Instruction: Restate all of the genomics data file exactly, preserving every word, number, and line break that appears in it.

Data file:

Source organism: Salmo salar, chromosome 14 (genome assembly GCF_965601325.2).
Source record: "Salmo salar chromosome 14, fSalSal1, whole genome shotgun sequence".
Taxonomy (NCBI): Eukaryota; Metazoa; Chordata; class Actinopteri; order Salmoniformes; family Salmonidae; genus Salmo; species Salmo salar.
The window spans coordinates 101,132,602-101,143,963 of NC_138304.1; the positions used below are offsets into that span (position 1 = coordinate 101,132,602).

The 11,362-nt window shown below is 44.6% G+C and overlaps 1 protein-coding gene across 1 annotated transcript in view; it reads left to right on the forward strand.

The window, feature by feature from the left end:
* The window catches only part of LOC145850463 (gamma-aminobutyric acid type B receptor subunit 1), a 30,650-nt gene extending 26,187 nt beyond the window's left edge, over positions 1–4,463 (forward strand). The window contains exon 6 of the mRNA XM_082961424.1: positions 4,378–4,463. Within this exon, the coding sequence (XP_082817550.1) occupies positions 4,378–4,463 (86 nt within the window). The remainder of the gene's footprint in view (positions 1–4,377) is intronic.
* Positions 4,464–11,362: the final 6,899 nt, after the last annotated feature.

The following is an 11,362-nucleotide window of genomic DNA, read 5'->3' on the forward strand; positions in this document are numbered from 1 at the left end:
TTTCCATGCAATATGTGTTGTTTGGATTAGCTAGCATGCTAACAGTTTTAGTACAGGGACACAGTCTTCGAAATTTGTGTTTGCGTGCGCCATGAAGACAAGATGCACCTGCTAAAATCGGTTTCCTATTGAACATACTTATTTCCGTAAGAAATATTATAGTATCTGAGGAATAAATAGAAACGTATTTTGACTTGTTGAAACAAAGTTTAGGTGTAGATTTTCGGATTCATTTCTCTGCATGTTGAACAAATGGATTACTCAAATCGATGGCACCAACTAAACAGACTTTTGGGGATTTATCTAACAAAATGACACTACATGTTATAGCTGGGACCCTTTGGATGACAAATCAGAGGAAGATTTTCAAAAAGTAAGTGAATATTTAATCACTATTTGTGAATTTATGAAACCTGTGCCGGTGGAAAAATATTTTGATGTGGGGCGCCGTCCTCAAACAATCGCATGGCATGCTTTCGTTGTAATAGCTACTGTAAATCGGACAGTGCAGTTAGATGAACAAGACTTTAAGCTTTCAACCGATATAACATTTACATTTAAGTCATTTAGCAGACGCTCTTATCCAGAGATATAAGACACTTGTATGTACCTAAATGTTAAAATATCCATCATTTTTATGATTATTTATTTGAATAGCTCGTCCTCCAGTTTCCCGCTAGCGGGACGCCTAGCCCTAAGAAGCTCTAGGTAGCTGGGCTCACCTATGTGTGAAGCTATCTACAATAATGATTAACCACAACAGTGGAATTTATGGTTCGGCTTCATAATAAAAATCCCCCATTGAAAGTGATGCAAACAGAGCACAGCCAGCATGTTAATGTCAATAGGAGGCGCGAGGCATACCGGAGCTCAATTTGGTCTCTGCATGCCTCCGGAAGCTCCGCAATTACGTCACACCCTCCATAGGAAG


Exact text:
Source organism: Salmo salar, chromosome 14 (genome assembly GCF_965601325.2).
Source record: "Salmo salar chromosome 14, fSalSal1, whole genome shotgun sequence".
Taxonomy (NCBI): Eukaryota; Metazoa; Chordata; class Actinopteri; order Salmoniformes; family Salmonidae; genus Salmo; species Salmo salar.
The window spans coordinates 101,132,602-101,143,963 of NC_138304.1; the positions used below are offsets into that span (position 1 = coordinate 101,132,602).

The 11,362-nt window shown below is 44.6% G+C and overlaps 1 protein-coding gene across 1 annotated transcript in view; it reads left to right on the forward strand.

The window, feature by feature from the left end:
* The window catches only part of LOC145850463 (gamma-aminobutyric acid type B receptor subunit 1), a 30,650-nt gene extending 26,187 nt beyond the window's left edge, over positions 1–4,463 (forward strand). The window contains exon 6 of the mRNA XM_082961424.1: positions 4,378–4,463. Within this exon, the coding sequence (XP_082817550.1) occupies positions 4,378–4,463 (86 nt within the window). The remainder of the gene's footprint in view (positions 1–4,377) is intronic.
* Positions 4,464–11,362: the final 6,899 nt, after the last annotated feature.

The following is an 11,362-nucleotide window of genomic DNA, read 5'->3' on the forward strand; positions in this document are numbered from 1 at the left end:
TTTCCATGCAATATGTGTTGTTTGGATTAGCTAGCATGCTAACAGTTTTAGTACAGGGACACAGTCTTCGAAATTTGTGTTTGCGTGCGCCATGAAGACAAGATGCACCTGCTAAAATCGGTTTCCTATTGAACATACTTATTTCCGTAAGAAATATTATAGTATCTGAGGAATAAATAGAAACGTATTTTGACTTGTTGAAACAAAGTTTAGGTGTAGATTTTCGGATTCATTTCTCTGCATGTTGAACAAATGGATTACTCAAATCGATGGCACCAACTAAACAGACTTTTGGGGATTTATCTAACAAAATGACACTACATGTTATAGCTGGGACCCTTTGGATGACAAATCAGAGGAAGATTTTCAAAAAGTAAGTGAATATTTAATCACTATTTGTGAATTTATGAAACCTGTGCCGGTGGAAAAATATTTTGATGTGGGGCGCCGTCCTCAAACAATCGCATGGCATGCTTTCGTTGTAATAGCTACTGTAAATCGGACAGTGCAGTTAGATGAACAAGACTTTAAGCTTTCAACCGATATAACATTTACATTTAAGTCATTTAGCAGACGCTCTTATCCAGAGATATAAGACACTTGTATGTACCTAAATGTTAAAATATCCATCATTTTTATGATTATTTATTTGAATAGCTCGTCCTCCAGTTTCCCGCTAGCGGGACGCCTAGCCCTAAGAAGCTCTAGGTAGCTGGGCTCACCTATGTGTGAAGCTATCTACAATAATGATTAACCACAACAGTGGAATTTATGGTTCGGCTTCATAATAAAAATCCCCCATTGAAAGTGATGCAAACAGAGCACAGCCAGCATGTTAATGTCAATAGGAGGCGCGAGGCATACCGGAGCTCAATTTGGTCTCTGCATGCCTCCGGAAGCTCCGCAATTACGTCACACCCTCCATAGGAAG